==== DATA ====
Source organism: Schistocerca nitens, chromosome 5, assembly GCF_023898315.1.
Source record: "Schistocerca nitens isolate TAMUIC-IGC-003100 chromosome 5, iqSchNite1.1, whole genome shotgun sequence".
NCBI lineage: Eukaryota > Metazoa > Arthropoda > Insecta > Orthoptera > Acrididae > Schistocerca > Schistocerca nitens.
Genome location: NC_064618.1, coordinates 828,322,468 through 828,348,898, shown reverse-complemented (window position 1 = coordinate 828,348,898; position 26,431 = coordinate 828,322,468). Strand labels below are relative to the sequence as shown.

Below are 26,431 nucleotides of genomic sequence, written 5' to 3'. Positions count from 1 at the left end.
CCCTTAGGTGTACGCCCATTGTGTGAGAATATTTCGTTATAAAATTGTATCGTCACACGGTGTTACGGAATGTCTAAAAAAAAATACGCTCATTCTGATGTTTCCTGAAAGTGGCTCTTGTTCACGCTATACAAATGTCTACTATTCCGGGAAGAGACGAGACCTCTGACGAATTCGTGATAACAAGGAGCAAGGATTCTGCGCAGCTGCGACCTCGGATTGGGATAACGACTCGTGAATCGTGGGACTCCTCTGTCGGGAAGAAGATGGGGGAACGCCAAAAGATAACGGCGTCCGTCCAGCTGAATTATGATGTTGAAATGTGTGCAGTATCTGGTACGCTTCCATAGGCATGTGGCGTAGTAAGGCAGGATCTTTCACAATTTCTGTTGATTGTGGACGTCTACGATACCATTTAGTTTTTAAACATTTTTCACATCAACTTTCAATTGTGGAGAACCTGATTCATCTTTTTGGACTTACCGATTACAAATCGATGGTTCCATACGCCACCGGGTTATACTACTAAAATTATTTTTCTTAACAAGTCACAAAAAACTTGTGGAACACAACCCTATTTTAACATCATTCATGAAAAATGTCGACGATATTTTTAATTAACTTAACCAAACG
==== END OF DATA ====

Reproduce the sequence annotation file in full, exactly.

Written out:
Source organism: Schistocerca nitens, chromosome 5, assembly GCF_023898315.1.
Source record: "Schistocerca nitens isolate TAMUIC-IGC-003100 chromosome 5, iqSchNite1.1, whole genome shotgun sequence".
NCBI lineage: Eukaryota > Metazoa > Arthropoda > Insecta > Orthoptera > Acrididae > Schistocerca > Schistocerca nitens.
Genome location: NC_064618.1, coordinates 828,322,468 through 828,348,898, shown reverse-complemented (window position 1 = coordinate 828,348,898; position 26,431 = coordinate 828,322,468). Strand labels below are relative to the sequence as shown.

Below are 26,431 nucleotides of genomic sequence, written 5' to 3'. Positions count from 1 at the left end.
CCCTTAGGTGTACGCCCATTGTGTGAGAATATTTCGTTATAAAATTGTATCGTCACACGGTGTTACGGAATGTCTAAAAAAAAATACGCTCATTCTGATGTTTCCTGAAAGTGGCTCTTGTTCACGCTATACAAATGTCTACTATTCCGGGAAGAGACGAGACCTCTGACGAATTCGTGATAACAAGGAGCAAGGATTCTGCGCAGCTGCGACCTCGGATTGGGATAACGACTCGTGAATCGTGGGACTCCTCTGTCGGGAAGAAGATGGGGGAACGCCAAAAGATAACGGCGTCCGTCCAGCTGAATTATGATGTTGAAATGTGTGCAGTATCTGGTACGCTTCCATAGGCATGTGGCGTAGTAAGGCAGGATCTTTCACAATTTCTGTTGATTGTGGACGTCTACGATACCATTTAGTTTTTAAACATTTTTCACATCAACTTTCAATTGTGGAGAACCTGATTCATCTTTTTGGACTTACCGATTACAAATCGATGGTTCCATACGCCACCGGGTTATACTACTAAAATTATTTTTCTTAACAAGTCACAAAAAACTTGTGGAACACAACCCTATTTTAACATCATTCATGAAAAATGTCGACGATATTTTTAATTAACTTAACCAAACG